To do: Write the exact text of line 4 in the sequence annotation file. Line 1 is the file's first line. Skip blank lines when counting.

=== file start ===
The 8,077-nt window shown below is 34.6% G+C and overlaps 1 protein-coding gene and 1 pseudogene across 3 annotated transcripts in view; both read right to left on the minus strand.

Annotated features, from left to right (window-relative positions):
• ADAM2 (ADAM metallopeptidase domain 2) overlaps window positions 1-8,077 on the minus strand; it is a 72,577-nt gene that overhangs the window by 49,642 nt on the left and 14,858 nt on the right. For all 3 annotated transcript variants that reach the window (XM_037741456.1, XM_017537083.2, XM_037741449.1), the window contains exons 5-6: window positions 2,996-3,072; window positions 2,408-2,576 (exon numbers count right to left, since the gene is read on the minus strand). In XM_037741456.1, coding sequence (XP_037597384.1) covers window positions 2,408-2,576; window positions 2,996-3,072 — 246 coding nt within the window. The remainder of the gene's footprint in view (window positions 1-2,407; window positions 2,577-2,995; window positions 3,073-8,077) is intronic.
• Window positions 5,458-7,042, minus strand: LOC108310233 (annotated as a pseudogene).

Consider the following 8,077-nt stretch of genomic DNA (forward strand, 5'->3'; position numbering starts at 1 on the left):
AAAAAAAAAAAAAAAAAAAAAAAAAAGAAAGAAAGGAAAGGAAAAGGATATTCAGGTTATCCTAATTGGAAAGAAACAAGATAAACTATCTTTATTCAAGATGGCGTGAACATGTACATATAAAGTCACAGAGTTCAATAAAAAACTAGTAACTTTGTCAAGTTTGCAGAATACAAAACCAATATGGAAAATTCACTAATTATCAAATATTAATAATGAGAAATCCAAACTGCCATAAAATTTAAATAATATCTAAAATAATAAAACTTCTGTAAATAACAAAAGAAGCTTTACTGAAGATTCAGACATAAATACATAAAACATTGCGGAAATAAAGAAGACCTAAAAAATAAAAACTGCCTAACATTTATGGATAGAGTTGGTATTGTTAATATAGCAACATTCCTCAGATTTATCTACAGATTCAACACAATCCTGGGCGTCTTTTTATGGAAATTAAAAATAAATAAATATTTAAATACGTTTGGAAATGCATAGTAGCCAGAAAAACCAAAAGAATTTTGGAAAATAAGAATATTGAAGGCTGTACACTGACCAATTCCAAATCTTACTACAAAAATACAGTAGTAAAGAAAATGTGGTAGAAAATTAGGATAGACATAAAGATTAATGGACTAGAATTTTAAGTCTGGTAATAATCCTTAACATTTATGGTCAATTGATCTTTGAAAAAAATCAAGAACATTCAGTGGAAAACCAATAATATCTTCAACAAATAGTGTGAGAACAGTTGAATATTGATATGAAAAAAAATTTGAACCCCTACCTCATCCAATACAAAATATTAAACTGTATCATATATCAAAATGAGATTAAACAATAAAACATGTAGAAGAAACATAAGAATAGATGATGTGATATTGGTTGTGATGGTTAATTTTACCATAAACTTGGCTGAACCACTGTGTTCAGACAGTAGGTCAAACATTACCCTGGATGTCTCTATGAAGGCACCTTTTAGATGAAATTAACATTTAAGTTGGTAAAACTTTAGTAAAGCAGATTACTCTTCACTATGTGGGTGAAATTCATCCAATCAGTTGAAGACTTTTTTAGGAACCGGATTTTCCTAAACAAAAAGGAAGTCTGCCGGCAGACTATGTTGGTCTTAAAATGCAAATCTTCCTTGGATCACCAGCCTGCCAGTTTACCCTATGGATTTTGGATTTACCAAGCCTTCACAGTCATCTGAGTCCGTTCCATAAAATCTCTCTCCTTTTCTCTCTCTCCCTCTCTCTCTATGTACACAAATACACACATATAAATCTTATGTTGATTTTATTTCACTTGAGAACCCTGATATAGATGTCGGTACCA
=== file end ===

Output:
• Window positions 5,458-7,042, minus strand: LOC108310233 (annotated as a pseudogene).